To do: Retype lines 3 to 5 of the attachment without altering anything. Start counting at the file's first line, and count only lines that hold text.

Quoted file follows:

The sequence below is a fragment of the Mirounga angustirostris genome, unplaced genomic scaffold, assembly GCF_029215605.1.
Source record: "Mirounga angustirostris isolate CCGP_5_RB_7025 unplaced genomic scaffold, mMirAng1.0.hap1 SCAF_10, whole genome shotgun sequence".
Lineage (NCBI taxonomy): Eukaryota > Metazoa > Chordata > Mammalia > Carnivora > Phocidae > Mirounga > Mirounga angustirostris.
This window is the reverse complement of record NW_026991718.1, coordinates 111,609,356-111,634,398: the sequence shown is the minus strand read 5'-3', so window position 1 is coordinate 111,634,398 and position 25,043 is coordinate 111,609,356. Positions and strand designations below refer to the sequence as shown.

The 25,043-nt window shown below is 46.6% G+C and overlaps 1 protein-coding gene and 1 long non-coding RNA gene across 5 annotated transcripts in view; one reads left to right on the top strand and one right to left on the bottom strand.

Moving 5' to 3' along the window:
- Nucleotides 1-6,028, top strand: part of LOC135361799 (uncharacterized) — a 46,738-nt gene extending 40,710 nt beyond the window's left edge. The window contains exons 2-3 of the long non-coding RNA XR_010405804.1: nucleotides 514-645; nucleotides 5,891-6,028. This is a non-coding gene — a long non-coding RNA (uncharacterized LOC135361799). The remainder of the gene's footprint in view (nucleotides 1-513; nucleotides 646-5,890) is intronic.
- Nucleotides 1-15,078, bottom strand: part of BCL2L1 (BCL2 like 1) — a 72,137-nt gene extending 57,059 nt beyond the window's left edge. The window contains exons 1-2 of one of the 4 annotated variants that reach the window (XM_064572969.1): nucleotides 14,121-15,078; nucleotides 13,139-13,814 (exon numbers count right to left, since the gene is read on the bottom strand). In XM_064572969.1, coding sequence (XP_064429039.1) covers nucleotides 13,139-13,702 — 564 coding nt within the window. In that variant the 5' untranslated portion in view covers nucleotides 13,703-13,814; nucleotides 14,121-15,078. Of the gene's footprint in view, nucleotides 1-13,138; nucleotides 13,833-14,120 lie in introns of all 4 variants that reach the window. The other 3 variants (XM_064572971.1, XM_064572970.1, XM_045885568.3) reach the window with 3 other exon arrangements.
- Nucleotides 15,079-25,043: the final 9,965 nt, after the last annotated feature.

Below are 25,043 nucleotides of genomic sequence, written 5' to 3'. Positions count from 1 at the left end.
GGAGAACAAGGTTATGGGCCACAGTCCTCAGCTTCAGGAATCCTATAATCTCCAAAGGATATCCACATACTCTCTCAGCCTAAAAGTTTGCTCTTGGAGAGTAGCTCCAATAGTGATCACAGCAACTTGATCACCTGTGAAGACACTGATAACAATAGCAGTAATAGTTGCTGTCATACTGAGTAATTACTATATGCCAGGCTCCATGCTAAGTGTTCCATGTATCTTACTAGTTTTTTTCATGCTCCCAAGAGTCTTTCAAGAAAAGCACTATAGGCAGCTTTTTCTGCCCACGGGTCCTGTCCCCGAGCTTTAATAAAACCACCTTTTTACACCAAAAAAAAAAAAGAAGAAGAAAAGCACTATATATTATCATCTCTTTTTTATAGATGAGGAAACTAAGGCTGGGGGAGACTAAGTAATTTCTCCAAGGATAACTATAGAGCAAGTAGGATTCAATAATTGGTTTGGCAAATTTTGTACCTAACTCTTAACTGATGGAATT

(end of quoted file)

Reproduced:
Lineage (NCBI taxonomy): Eukaryota > Metazoa > Chordata > Mammalia > Carnivora > Phocidae > Mirounga > Mirounga angustirostris.
This window is the reverse complement of record NW_026991718.1, coordinates 111,609,356-111,634,398: the sequence shown is the minus strand read 5'-3', so window position 1 is coordinate 111,634,398 and position 25,043 is coordinate 111,609,356. Positions and strand designations below refer to the sequence as shown.

The 25,043-nt window shown below is 46.6% G+C and overlaps 1 protein-coding gene and 1 long non-coding RNA gene across 5 annotated transcripts in view; one reads left to right on the top strand and one right to left on the bottom strand.